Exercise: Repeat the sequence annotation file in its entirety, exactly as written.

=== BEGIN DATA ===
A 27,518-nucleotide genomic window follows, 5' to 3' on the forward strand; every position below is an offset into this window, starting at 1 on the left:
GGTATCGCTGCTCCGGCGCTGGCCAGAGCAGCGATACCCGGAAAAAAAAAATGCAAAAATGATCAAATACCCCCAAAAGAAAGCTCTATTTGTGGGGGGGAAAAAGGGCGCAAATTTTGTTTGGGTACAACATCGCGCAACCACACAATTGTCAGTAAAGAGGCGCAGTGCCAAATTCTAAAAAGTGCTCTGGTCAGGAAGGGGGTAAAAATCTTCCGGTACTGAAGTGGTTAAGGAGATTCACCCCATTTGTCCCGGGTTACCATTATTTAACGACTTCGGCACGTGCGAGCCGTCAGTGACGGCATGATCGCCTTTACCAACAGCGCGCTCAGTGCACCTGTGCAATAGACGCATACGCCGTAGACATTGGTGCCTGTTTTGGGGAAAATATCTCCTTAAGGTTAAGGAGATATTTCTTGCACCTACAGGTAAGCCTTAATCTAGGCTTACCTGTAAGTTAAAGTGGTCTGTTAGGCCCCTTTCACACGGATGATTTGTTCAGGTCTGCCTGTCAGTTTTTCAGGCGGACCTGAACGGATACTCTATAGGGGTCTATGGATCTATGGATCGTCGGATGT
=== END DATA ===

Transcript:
A 27,518-nucleotide genomic window follows, 5' to 3' on the forward strand; every position below is an offset into this window, starting at 1 on the left:
GGTATCGCTGCTCCGGCGCTGGCCAGAGCAGCGATACCCGGAAAAAAAAAATGCAAAAATGATCAAATACCCCCAAAAGAAAGCTCTATTTGTGGGGGGGAAAAAGGGCGCAAATTTTGTTTGGGTACAACATCGCGCAACCACACAATTGTCAGTAAAGAGGCGCAGTGCCAAATTCTAAAAAGTGCTCTGGTCAGGAAGGGGGTAAAAATCTTCCGGTACTGAAGTGGTTAAGGAGATTCACCCCATTTGTCCCGGGTTACCATTATTTAACGACTTCGGCACGTGCGAGCCGTCAGTGACGGCATGATCGCCTTTACCAACAGCGCGCTCAGTGCACCTGTGCAATAGACGCATACGCCGTAGACATTGGTGCCTGTTTTGGGGAAAATATCTCCTTAAGGTTAAGGAGATATTTCTTGCACCTACAGGTAAGCCTTAATCTAGGCTTACCTGTAAGTTAAAGTGGTCTGTTAGGCCCCTTTCACACGGATGATTTGTTCAGGTCTGCCTGTCAGTTTTTCAGGCGGACCTGAACGGATACTCTATAGGGGTCTATGGATCTATGGATCGTCGGATGT